On 2001-Feb-11 13:02:43 -0800, Alfred Perlstein <[EMAIL PROTECTED]> wrote:
>* Kris Kennaway <[EMAIL PROTECTED]> [010211 12:52] wrote:
>> On Sun, Feb 11, 2001 at 12:47:07PM -0800, Alfred Perlstein wrote:
>> > Is it possible to have multiple ASM cores and use the appropriate
>> > routines? Or must it all be choosen at compile time?
>> It's done at compile-time.
>bah, lame. :(
AFAIK, Solaris does this by (very roughly) having /usr/lib/libfoo.so
depend on /usr/lib/machine/libfoo.so, where /usr/lib/machine is a
symlink to the relevant set of architecture-specific libraries. The
dynamic loading preferentially uses the machine-specific library.
This means you get architecture-optimised routines with no additional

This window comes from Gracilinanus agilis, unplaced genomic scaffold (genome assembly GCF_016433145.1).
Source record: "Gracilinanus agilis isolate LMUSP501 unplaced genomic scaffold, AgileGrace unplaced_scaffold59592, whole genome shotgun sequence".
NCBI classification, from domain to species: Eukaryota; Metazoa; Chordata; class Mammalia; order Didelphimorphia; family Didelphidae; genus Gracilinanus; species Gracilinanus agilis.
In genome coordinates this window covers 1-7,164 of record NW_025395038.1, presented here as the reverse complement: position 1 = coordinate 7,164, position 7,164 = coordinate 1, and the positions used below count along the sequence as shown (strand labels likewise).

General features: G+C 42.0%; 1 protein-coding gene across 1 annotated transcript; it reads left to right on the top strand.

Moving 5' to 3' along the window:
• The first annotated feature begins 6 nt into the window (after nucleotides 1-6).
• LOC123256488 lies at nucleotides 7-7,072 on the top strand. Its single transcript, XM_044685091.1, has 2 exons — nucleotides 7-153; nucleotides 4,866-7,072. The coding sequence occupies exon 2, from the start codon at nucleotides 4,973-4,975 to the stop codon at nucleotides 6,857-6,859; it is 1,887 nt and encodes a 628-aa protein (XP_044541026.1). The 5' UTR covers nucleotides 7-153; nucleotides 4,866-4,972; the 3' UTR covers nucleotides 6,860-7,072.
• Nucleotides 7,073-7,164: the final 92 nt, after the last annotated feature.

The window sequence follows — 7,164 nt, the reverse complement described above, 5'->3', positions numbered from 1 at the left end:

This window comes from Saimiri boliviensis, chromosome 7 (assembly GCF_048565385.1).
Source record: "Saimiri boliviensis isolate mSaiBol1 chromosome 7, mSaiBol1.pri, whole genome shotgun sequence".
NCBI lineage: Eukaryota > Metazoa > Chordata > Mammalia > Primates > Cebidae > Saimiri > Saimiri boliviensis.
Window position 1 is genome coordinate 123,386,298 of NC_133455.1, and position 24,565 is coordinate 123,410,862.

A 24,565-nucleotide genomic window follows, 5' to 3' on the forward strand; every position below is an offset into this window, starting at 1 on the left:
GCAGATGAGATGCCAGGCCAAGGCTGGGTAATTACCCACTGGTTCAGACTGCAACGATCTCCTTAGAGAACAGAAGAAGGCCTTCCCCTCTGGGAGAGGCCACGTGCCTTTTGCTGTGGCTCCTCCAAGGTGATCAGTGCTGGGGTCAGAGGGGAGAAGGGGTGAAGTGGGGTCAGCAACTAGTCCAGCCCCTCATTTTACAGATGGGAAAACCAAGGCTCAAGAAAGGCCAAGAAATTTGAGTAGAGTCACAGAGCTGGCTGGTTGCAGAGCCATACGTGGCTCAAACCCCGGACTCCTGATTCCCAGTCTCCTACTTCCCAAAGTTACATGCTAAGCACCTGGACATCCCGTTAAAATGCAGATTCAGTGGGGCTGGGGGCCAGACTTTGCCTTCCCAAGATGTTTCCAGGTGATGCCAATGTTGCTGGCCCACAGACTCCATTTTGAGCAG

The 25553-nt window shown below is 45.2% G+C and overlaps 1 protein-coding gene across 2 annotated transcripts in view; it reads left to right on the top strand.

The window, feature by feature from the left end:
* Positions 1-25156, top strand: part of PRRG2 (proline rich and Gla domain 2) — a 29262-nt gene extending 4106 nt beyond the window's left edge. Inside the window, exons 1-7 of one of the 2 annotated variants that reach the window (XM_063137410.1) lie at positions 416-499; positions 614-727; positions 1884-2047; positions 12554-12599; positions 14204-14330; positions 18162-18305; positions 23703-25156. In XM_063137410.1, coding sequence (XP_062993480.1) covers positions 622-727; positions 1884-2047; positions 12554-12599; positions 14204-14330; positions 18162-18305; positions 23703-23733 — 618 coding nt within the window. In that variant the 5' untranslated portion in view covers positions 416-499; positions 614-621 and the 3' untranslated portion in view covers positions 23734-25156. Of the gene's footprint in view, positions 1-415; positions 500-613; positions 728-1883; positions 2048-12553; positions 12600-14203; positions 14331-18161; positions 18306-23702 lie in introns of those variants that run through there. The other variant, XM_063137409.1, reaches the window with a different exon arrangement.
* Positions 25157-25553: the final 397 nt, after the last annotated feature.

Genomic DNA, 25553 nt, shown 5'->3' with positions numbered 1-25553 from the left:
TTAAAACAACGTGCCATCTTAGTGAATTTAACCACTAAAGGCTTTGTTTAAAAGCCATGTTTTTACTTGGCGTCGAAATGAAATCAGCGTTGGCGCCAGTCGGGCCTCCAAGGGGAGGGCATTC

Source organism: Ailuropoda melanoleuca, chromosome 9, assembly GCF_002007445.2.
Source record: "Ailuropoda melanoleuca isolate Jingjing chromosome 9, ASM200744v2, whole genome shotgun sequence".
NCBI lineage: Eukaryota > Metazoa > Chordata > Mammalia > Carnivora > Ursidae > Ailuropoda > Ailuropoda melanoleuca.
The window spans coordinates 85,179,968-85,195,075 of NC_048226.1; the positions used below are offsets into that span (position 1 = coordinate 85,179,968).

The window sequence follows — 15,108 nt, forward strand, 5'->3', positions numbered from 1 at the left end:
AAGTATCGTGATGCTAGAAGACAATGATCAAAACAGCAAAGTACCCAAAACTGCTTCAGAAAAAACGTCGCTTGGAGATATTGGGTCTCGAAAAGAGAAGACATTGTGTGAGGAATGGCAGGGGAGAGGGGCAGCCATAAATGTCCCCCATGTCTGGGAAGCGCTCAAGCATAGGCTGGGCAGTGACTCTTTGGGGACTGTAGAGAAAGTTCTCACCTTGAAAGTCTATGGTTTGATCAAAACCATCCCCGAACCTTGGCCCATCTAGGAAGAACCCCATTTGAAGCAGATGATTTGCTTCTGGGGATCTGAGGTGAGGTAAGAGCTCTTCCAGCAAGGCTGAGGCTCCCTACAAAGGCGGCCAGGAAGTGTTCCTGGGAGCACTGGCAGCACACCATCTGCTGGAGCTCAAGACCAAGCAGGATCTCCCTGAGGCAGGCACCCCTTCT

I'm sure something similar would be possible with FreeBSD, but I don't
have the expertise to actually implement it. I'm less certain how
much of a win this would be in the general scheme of things: Apart
from special cases (like OpenSSL), I don't think the libraries have
a significant impact on overall performance.
IMHO, the main market for this feature would be people who just do
binary installs - if you're doing a buildworld, you can tune to your
hardware. If we wanted to just speed up OpenSSL on binary
installs, we could have processor-optimised variants of libssl.*
available as packages (tick the box that suits your processor if you
want the optimised library).
 I don't think there's a lot of `build once, install on lots of
different hardware', though I could be wrong.
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